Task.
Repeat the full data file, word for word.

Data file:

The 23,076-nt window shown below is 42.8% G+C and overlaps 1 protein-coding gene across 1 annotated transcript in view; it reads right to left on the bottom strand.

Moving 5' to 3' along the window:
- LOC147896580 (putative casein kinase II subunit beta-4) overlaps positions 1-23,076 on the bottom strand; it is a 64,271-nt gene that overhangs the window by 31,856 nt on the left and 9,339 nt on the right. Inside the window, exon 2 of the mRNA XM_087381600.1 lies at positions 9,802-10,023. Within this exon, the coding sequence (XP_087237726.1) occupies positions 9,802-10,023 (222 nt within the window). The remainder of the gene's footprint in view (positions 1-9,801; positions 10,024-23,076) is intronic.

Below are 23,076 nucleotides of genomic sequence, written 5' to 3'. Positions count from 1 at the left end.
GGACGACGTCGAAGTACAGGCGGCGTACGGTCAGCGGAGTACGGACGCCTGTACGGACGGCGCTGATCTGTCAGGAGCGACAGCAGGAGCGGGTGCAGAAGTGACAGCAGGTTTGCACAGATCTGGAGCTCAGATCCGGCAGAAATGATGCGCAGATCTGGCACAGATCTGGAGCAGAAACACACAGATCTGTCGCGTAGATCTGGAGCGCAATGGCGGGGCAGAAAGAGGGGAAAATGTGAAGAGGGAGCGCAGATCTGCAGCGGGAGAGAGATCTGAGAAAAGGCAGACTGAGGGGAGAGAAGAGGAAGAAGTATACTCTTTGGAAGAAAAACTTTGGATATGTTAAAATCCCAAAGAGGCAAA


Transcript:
The 23,076-nt window shown below is 42.8% G+C and overlaps 1 protein-coding gene across 1 annotated transcript in view; it reads right to left on the bottom strand.

Moving 5' to 3' along the window:
- LOC147896580 (putative casein kinase II subunit beta-4) overlaps positions 1-23,076 on the bottom strand; it is a 64,271-nt gene that overhangs the window by 31,856 nt on the left and 9,339 nt on the right. Inside the window, exon 2 of the mRNA XM_087381600.1 lies at positions 9,802-10,023. Within this exon, the coding sequence (XP_087237726.1) occupies positions 9,802-10,023 (222 nt within the window). The remainder of the gene's footprint in view (positions 1-9,801; positions 10,024-23,076) is intronic.

Below are 23,076 nucleotides of genomic sequence, written 5' to 3'. Positions count from 1 at the left end.
GGACGACGTCGAAGTACAGGCGGCGTACGGTCAGCGGAGTACGGACGCCTGTACGGACGGCGCTGATCTGTCAGGAGCGACAGCAGGAGCGGGTGCAGAAGTGACAGCAGGTTTGCACAGATCTGGAGCTCAGATCCGGCAGAAATGATGCGCAGATCTGGCACAGATCTGGAGCAGAAACACACAGATCTGTCGCGTAGATCTGGAGCGCAATGGCGGGGCAGAAAGAGGGGAAAATGTGAAGAGGGAGCGCAGATCTGCAGCGGGAGAGAGATCTGAGAAAAGGCAGACTGAGGGGAGAGAAGAGGAAGAAGTATACTCTTTGGAAGAAAAACTTTGGATATGTTAAAATCCCAAAGAGGCAAA